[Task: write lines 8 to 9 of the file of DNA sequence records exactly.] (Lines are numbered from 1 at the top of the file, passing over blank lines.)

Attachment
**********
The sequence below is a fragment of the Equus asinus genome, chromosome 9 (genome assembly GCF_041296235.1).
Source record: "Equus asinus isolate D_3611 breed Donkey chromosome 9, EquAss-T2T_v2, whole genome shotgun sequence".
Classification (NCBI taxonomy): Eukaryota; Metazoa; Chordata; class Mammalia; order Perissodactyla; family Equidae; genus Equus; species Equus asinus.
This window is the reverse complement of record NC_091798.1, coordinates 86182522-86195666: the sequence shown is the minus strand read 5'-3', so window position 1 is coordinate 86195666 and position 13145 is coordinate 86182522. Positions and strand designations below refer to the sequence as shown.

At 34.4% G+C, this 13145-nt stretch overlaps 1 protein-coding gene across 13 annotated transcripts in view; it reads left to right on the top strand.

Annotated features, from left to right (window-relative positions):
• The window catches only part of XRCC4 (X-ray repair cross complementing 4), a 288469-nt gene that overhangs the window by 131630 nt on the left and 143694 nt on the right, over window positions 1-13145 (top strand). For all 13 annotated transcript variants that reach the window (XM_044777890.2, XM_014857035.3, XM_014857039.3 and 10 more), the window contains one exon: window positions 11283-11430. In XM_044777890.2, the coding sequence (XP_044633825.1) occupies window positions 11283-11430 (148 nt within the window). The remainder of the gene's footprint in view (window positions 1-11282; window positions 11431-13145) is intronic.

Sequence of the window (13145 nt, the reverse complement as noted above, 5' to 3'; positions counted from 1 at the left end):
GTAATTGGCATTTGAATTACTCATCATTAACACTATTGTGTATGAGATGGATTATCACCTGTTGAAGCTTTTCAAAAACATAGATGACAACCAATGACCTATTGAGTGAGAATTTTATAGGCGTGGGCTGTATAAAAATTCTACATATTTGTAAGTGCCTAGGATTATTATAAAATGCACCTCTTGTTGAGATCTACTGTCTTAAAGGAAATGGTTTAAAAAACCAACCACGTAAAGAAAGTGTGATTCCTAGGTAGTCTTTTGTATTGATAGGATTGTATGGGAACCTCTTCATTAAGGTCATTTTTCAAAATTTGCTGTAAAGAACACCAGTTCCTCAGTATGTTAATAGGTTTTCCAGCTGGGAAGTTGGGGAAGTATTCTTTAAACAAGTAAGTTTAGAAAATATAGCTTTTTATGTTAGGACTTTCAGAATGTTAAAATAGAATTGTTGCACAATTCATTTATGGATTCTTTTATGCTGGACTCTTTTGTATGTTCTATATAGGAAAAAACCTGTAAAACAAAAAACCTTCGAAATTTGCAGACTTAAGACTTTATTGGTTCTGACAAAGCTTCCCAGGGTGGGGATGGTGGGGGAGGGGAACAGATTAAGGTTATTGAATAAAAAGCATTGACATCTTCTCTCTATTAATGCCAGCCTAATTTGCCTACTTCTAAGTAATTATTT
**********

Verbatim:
Sequence of the window (13145 nt, the reverse complement as noted above, 5' to 3'; positions counted from 1 at the left end):
GTAATTGGCATTTGAATTACTCATCATTAACACTATTGTGTATGAGATGGATTATCACCTGTTGAAGCTTTTCAAAAACATAGATGACAACCAATGACCTATTGAGTGAGAATTTTATAGGCGTGGGCTGTATAAAAATTCTACATATTTGTAAGTGCCTAGGATTATTATAAAATGCACCTCTTGTTGAGATCTACTGTCTTAAAGGAAATGGTTTAAAAAACCAACCACGTAAAGAAAGTGTGATTCCTAGGTAGTCTTTTGTATTGATAGGATTGTATGGGAACCTCTTCATTAAGGTCATTTTTCAAAATTTGCTGTAAAGAACACCAGTTCCTCAGTATGTTAATAGGTTTTCCAGCTGGGAAGTTGGGGAAGTATTCTTTAAACAAGTAAGTTTAGAAAATATAGCTTTTTATGTTAGGACTTTCAGAATGTTAAAATAGAATTGTTGCACAATTCATTTATGGATTCTTTTATGCTGGACTCTTTTGTATGTTCTATATAGGAAAAAACCTGTAAAACAAAAAACCTTCGAAATTTGCAGACTTAAGACTTTATTGGTTCTGACAAAGCTTCCCAGGGTGGGGATGGTGGGGGAGGGGAACAGATTAAGGTTATTGAATAAAAAGCATTGACATCTTCTCTCTATTAATGCCAGCCTAATTTGCCTACTTCTAAGTAATTATTT